What's your go-to glue? Know the difference between wood glues.
PVA glue In the woodshop you probably know Polyvinyl Acetate (PVA) by several names: wood glue, PVA glue, white glue, carpenter's glue and many others. Bottom line, PVA glue is used for gluing together porous materials such as wood (cloth and paper, too). This water-based glue literally wets the wood fibers causing them to expand. As the water evaporates, the wood fibers contract and intertwine. The glue’s chemical polymers harden, trapping the boards tightly together.
While dry times for PVA glues vary by brand, as a blanket statement, PVA glues dry quickly. PVA is often dry to the touch in as little as 30 minutes.
PVA glue and cutting boards: Several brands tout FDA approval on their products for indirect food contact (ie, cutting boards), including Elmer’s wood glue, Titebond II and Titebond III. In our shop, we use Titebond III for anything with moisture exposure.
Real-life shop tip: Neither yellow or white PVA glue will accept stain, and any glue that gets into the grain of your boards will likely reveal itself during the finishing process.
Need a longer working time with your adhesive? Keep reading…
Long before epoxy river tables were a thing, epoxy enjoyed a distinguished reputation as an adhesive. Simply put, epoxy was engineered to create a long-lasting, permanent bond. It’s ideal for gluing up wood destined for moist environments or marine activities. It’s even recommended for gluing up teak, whose oily content may disrupt the adhesion of more traditional wood glues.
Epoxy is a two-part product of resin mixed with a hardener. The resulting mixture transforms from a thick liquid, into a putty and eventually a fully cured and hardened material.
The real win with using epoxy in the shop is when we need a longer working time (open time) with our adhesive, such as when laminating strips together to mold into an arch or curve. We can choose an epoxy with a slow hardener (we use West Systems). This gives us the additional minutes needed to finesse the boards into position and still get a permanent bond.
Real-life Shop Tip: Epoxy gives off some serious fumes, so be sure to work in a well-ventilated area.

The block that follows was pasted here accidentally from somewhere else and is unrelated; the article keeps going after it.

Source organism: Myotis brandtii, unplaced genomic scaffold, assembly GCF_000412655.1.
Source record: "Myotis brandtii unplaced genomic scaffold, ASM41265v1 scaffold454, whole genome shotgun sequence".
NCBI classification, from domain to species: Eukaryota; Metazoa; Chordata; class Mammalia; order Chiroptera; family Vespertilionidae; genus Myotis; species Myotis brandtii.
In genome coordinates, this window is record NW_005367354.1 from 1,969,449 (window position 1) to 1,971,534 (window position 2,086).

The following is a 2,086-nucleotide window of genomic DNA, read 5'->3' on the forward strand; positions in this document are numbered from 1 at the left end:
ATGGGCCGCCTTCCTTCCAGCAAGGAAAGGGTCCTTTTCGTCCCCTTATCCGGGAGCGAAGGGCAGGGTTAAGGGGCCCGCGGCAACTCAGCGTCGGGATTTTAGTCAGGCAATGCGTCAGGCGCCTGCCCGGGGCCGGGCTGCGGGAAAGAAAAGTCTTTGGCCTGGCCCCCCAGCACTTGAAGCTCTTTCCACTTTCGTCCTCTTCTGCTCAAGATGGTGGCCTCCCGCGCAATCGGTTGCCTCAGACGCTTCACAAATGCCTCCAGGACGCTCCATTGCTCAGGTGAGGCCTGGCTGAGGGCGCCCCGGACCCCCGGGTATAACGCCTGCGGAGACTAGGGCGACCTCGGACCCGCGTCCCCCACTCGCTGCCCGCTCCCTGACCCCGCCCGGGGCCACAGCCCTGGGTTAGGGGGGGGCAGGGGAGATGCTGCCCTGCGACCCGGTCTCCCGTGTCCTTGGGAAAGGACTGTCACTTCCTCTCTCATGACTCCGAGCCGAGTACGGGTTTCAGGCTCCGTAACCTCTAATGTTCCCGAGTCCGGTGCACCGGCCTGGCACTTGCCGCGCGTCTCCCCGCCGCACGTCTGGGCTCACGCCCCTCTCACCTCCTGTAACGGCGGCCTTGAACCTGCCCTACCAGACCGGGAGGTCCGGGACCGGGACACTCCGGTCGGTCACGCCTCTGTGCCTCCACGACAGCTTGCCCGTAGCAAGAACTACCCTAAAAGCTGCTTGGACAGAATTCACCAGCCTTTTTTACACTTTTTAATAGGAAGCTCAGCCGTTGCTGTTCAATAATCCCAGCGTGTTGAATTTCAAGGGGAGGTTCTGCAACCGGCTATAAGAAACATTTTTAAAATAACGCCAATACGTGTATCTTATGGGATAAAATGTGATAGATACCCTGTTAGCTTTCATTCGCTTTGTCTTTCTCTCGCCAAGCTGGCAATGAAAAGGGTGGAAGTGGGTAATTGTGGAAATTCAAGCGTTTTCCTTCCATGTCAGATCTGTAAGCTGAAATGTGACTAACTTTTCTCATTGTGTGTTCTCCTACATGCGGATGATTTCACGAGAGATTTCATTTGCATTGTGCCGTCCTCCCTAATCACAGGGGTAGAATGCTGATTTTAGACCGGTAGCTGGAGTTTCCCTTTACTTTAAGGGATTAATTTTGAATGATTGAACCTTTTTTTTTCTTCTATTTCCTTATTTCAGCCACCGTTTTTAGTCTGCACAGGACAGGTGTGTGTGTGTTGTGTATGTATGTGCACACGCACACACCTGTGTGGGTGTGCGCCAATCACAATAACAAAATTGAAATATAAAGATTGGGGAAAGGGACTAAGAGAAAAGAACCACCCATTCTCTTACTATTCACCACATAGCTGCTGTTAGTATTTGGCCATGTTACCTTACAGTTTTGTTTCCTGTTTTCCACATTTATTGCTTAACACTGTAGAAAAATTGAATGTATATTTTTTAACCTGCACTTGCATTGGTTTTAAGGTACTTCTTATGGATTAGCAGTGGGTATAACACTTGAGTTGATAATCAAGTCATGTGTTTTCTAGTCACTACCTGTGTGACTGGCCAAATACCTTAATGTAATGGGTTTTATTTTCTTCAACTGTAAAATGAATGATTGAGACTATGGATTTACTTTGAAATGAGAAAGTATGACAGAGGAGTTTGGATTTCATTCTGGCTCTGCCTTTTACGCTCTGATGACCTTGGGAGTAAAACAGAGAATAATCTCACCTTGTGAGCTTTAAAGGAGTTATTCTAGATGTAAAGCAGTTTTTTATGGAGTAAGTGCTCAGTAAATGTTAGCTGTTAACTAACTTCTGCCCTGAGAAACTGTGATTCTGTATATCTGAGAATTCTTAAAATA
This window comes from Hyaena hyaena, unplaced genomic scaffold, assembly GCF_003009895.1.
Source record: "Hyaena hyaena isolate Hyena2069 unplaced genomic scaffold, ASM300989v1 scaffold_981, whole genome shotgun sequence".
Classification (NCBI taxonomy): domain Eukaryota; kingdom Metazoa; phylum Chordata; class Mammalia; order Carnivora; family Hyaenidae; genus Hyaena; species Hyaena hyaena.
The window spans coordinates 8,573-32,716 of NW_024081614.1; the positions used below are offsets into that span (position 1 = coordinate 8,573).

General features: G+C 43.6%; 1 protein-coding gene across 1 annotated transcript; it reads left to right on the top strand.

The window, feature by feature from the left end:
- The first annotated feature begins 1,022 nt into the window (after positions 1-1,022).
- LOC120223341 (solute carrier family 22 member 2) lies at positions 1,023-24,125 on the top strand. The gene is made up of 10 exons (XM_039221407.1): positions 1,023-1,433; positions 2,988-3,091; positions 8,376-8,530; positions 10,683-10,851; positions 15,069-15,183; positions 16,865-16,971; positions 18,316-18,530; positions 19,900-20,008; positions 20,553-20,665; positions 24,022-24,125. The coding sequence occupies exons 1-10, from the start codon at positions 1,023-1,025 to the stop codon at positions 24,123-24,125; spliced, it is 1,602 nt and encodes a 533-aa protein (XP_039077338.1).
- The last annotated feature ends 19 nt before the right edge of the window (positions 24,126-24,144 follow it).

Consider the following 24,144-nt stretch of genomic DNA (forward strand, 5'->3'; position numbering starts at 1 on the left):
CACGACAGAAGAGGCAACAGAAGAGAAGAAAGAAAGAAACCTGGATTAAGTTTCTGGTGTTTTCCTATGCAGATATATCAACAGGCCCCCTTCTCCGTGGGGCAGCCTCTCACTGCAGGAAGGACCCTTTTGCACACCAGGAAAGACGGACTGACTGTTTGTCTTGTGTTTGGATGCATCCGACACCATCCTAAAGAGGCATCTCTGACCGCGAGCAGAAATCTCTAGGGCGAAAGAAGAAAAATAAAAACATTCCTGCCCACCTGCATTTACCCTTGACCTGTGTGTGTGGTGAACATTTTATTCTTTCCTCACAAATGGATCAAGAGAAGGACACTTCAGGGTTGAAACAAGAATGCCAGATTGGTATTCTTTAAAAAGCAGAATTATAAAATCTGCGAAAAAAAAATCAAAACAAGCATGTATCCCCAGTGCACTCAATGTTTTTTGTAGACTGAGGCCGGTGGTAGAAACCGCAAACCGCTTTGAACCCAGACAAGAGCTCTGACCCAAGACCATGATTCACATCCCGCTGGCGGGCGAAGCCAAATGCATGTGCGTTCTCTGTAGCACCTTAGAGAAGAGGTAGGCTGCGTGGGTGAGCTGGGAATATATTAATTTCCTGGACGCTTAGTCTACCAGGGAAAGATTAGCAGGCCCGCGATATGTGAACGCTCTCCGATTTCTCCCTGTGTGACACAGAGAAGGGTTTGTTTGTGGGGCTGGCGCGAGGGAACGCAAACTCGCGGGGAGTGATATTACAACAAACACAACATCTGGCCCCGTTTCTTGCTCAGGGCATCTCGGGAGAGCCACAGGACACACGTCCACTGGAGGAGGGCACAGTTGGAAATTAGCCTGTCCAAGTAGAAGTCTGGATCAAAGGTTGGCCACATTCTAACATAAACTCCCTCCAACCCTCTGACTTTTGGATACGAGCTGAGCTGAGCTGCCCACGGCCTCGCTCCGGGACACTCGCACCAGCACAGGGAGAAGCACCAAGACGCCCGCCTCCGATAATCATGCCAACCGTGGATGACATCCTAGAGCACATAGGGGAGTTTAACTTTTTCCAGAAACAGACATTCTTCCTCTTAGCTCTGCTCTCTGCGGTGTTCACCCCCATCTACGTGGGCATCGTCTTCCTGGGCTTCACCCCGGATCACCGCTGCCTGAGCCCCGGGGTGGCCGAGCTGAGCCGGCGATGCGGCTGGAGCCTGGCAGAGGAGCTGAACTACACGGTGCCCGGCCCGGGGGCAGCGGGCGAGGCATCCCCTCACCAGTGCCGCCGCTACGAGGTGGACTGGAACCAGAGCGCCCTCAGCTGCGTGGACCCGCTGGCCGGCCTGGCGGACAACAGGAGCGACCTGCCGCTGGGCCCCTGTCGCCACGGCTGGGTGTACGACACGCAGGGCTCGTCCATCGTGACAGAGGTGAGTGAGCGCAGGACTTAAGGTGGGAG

Epoxy is also known for creating a tough protective coating that dries clear. So, it’s a popular choice for table tops and even charcuterie boards. While some epoxies promote themselves as being food safe, never, cut on an epoxy cutting board. Ingesting epoxy fragments is harmful.
This glue option's existence can be traced as far back as 2000 BC, and it’s still used today for repairing antiques and for building musical instruments—(hot) hide glue.
Also known as protein glue or animal glue, hide glue is formed from animal protein much like gelatin. It is eco-friendly and FDA approved for indirect food contact. You’ll often find hide glue used in the manufacturing of candy boxes and paper towel rolls.
What’s so special about hide glue for woodworking? Even when fully cured, hide glue maintains an elastic quality. This natural flex allows for the expansion and contraction of the wood, without creep. Hide glue can be reactivated with heat and will stick to itself, unlike PVA glues and epoxy, which must be cleaned away before regluing. Hide glue dries strong and clear (though not water resistant).
The challenge that comes with using hot hide glue is that it must be prepared. Granules are mixed with water, left to sit, and then heated to 145° using a double boiler technique. The resulting mixture is similar to a thinned honey. Hide glue has an odor, though it goes away once the glue dries.
One other interesting note about hide glue is that it does not cause the wood fibers to swell, so, it’s great for tightly fitted joints. By comparison, PVA glue will cause wood fibers to swell and joints may become difficult to assemble.
Finally, hide glue is measured in gram strength. The higher the number, the less open time and the stronger the bond. 192 is a good general-purpose strength for many woodworkers.